Pace Environmental Law Review Announces First Winner of the John R. Nolon Student Writing Competition, 3L Christen Maccone

November 4, 2022
Christen Maccone

At the Pace Environmental Law Review (PELR) Symposium held on October 28th, PELR announced Haub Law 3L Christen Maccone as the winner of the John R. Nolon Student Writing Competition, held for the first time this year. Christen’s article entitled, Should Environmental Protection be Through Anthropocentric Rights?, addresses the issues with human-centered, instead of eco-centered, environmental rights, in keeping with the Symposium’s theme of “Environmental Constitutionalism.” Christen’s article will be published in the Pace Environmental Law Review next year.

“The law’s protection of the environment is historically tied to humanity’s use of the environment,” said student competition winner, 3L Christen Maccone. “Constitutional environmental rights, while creating a possibility to afford further protection, inevitably fall short in this same way because of the way constitutions work. Through a biocentric approach, better protections can be afforded to the environment, beyond its known worth to humanity. The Professor John R. Nolon Student Writing Competition gives a spotlight for students amongst scholars, advocates, regulators, policymakers, and other practicing professionals, to share their ideas on a growing area of law. This competition serves as proof that students, though still in school and not yet practicing, can be at the forefront of emerging areas of law.”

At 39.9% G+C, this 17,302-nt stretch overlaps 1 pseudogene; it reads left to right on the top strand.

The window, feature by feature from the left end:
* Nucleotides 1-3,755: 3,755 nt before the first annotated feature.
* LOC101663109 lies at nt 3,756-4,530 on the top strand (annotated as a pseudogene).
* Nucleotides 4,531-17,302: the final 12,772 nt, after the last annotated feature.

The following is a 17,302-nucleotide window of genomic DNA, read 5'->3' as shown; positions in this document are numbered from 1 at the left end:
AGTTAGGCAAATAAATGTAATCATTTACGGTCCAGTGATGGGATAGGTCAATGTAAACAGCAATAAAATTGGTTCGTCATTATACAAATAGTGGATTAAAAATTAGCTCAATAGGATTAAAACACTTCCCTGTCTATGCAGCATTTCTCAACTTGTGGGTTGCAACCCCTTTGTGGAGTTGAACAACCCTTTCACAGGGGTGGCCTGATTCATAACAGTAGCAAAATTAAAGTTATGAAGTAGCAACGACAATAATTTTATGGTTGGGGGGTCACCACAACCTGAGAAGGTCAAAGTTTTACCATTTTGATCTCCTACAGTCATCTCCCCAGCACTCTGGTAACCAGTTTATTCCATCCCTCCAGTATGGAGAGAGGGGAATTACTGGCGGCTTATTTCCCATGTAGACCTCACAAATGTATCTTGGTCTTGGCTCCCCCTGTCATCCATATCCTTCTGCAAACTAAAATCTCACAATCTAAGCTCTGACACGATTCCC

This annual competition is open to students at law schools throughout the country. The first place award carries the promise of publication in PELR and a $500 scholarship. The competition, named after Elisabeth Haub School of Law at Pace University Distinguished Professor of Law Emeritus John Nolon, honors Professor Nolon’s dedication to student scholarship. Professor Nolon supervises student research and publications regarding land use, sustainable development, climate change, housing insecurity, racial inequity, and the coronavirus pandemic at Haub Law. He is also co-counsel to the Law School's Land Use Law Center, which he founded in 1993. He served as Adjunct Professor of land use law and policy at the Yale School of the Environment from 2001-2016. Before he joined the law school faculty, he founded and directed the Housing Action Counsel to foster the development of affordable housing.

About Elisabeth Haub School of Law at Pace University

Elisabeth Haub School of Law at Pace University offers JD and Masters of Law degrees in both Environmental and International Law, as well as a Doctor of Juridical Science (SJD) in Environmental Law. The school, housed on the University’s campus in White Plains, N.Y., opened its doors in 1976 and has more than 9,000 alumni around the world. The school maintains a unique philosophy and approach to legal education that strikes an important balance between practice and theory. Haub Law launched its Environmental Law Program in 1978, and it has long been ranked among the world’s leading university programs, with a current #1 ranking by U.S. News and World Report. Pace’s doctoral graduates teach environmental law at universities around the world. Pace’s JD alumni are prominent in environmental law firms, agencies and non-profit organizations across the U.S. and abroad. In 2016, the Law School received a transformational gift from the family of Elisabeth Haub, in recognition of its outstanding environmental law programs. For more information about Haub Law, visit

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